NRSG353 Assessment / Myocardial infarction with history of stable angina and mitral valve stenosis
Instructions:
– Students are to choose one (1) of the case studies below and answer the associated questions. The assignment is to be presented in a question/answer format NOT as an essay (i.e. no introduction or conclusion).
– Each answer has a word limit (1600 in total); each answer must be supported with citations.
– A reference list must be provided at the end of the assignment.
– Please refer to the marking guide available in the unit outline for further information.

** The following questions must be answered for your chosen case study **
The following questions relates to the patient within the first 24 hours since admission to the emergency department (ED):
1. Outline the causes, incidence and risk factors of the identified condition and how it can impact on the patient and family (400 words)
2. List five (5) common signs and symptoms of the identified condition; for each provide a link to the underlying pathophysiology (350 words)
a. This can be done in the form of a table – each point needs to be appropriately referenced
3. Describe two (2) common classes of drugs used for patients with the identified condition including physiological effect of each class on the body (350 words)
a. This does not mean specific drugs but rather the class that these drugs belong to.
4. Identify and explain, in order of priority the nursing care strategies you, as the registered nurse, should use within the first 24 hours post admission for this patient (500 words).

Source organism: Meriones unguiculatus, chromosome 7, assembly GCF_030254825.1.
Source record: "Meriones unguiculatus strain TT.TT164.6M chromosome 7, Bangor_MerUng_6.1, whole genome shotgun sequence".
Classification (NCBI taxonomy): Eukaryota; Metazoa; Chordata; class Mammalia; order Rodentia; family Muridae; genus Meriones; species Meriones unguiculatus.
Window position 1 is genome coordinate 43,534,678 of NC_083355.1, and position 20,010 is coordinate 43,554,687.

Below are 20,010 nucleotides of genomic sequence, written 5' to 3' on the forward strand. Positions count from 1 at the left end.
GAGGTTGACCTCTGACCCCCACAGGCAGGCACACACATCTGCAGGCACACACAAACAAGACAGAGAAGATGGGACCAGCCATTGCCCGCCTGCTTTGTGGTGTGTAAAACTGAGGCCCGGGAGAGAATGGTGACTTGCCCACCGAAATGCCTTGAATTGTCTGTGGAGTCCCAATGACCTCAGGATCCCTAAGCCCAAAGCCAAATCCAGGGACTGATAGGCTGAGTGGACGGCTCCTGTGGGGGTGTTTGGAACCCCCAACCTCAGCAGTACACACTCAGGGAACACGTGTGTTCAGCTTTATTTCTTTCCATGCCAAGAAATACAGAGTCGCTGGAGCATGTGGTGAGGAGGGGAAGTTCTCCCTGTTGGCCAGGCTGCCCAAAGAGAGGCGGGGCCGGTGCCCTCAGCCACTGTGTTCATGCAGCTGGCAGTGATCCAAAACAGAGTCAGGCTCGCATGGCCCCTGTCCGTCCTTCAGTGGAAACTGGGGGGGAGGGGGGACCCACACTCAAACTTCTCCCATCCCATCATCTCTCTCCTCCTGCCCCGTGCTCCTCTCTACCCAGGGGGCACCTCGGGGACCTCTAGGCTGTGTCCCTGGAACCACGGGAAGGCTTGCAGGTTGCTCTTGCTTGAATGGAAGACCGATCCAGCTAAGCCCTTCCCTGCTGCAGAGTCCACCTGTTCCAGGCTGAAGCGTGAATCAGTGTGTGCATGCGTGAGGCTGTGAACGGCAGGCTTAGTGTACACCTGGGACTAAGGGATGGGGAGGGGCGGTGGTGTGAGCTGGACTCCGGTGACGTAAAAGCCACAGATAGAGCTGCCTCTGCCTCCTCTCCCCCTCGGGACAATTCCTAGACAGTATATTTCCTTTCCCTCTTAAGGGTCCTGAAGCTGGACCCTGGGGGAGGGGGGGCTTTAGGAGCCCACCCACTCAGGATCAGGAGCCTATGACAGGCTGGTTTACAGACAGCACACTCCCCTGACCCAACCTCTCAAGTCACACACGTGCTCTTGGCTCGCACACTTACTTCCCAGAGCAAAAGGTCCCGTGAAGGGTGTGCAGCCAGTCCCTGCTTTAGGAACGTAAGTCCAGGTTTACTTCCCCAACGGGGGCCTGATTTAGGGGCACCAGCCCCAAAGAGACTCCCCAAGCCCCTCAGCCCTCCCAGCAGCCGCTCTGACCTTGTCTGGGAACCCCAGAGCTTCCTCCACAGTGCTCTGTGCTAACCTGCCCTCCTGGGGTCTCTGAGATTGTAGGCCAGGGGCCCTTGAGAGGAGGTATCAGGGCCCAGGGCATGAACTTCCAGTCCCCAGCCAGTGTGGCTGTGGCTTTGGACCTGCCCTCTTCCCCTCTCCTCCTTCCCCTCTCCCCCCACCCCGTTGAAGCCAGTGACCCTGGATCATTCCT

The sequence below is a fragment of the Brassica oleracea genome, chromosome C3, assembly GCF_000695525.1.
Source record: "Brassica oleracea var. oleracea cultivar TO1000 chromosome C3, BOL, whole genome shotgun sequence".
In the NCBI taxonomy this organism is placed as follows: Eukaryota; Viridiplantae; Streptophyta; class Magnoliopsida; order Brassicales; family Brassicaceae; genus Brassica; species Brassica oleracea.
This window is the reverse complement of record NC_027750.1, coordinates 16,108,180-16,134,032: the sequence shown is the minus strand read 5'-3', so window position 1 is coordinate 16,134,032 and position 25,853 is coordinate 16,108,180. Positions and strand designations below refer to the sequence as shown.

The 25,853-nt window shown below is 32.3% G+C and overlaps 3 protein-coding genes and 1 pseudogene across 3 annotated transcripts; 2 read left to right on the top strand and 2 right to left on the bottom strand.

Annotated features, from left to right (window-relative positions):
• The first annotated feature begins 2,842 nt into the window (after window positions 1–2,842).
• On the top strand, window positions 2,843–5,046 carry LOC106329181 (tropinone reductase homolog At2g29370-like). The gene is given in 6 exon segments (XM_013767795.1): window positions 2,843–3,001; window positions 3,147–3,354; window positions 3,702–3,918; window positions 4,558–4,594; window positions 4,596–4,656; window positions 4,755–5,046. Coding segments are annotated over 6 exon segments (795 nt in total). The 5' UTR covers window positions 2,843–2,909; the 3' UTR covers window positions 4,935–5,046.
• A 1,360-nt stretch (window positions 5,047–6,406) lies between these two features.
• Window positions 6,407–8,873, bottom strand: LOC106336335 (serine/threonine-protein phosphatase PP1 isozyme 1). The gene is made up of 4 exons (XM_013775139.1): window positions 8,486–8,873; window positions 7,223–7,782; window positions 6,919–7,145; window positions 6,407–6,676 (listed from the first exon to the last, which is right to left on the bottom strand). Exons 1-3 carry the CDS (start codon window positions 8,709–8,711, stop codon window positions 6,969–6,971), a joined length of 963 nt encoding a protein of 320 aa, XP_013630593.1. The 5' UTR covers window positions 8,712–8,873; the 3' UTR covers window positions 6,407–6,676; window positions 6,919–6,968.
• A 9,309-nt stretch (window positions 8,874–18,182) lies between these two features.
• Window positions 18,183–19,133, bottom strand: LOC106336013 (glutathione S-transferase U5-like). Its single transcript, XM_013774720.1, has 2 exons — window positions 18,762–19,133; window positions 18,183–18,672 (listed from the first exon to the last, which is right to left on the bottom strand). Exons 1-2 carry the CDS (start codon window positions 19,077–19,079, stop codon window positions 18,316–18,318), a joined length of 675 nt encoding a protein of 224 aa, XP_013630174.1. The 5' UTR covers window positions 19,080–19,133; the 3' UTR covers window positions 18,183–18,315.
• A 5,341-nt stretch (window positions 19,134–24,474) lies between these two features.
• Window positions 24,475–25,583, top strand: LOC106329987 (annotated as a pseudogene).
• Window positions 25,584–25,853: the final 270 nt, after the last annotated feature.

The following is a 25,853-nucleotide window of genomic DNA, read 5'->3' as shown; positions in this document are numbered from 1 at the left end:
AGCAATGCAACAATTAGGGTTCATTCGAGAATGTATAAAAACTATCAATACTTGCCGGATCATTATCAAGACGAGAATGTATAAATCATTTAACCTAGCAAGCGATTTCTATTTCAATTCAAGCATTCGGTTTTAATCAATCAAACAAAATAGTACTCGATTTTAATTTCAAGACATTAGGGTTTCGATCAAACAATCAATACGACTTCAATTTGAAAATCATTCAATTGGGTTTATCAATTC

Case study to be written in third person, in reference to the case study chosen.

references used must be no more than 5 years old, must be proven to be best evidence based practice.

Assessment Task 2 – Case Study
Students are to choose one (1) of the case studies available on LEO and answer
the associated questions. The assignment is to be presented in a question/answer
format and not as an essay (i.e. no Introduction or conclusion). Each answer has a
word limit (1600 in total); each answer must be supported with appropriate
references. A Reference List must be provided at the end of the assignment.
Due date: 20th May 2016 at 5pm
Weighting: 40%
Length and/or format: 1600 words
Purpose: To assessment task is designed to assess the
knowledge and skills related to nursing care of
individuals experiencing acute medical health
alterations, and the best practice in managing this
exacerbation.
Specific focus will be on students researching the
pathophysiology of the relevant disease, the
pharmacology of medications used to manage the
disease, and the evidence based nursing care
required to look after these patients, while supporting
this information with appropriate references.
Please refer to the additional information on LEO to
assist you with this task.
Learning outcomes
assessed:
1, 2, 3, 4, 5, 6,7, 8
How to submit: This assessment must be submitted via Turnitin
through the LEO ‘My Assessment’ block. Multiple
submissions can be made up until the due date for the
assessment (please note that there can be a 24-48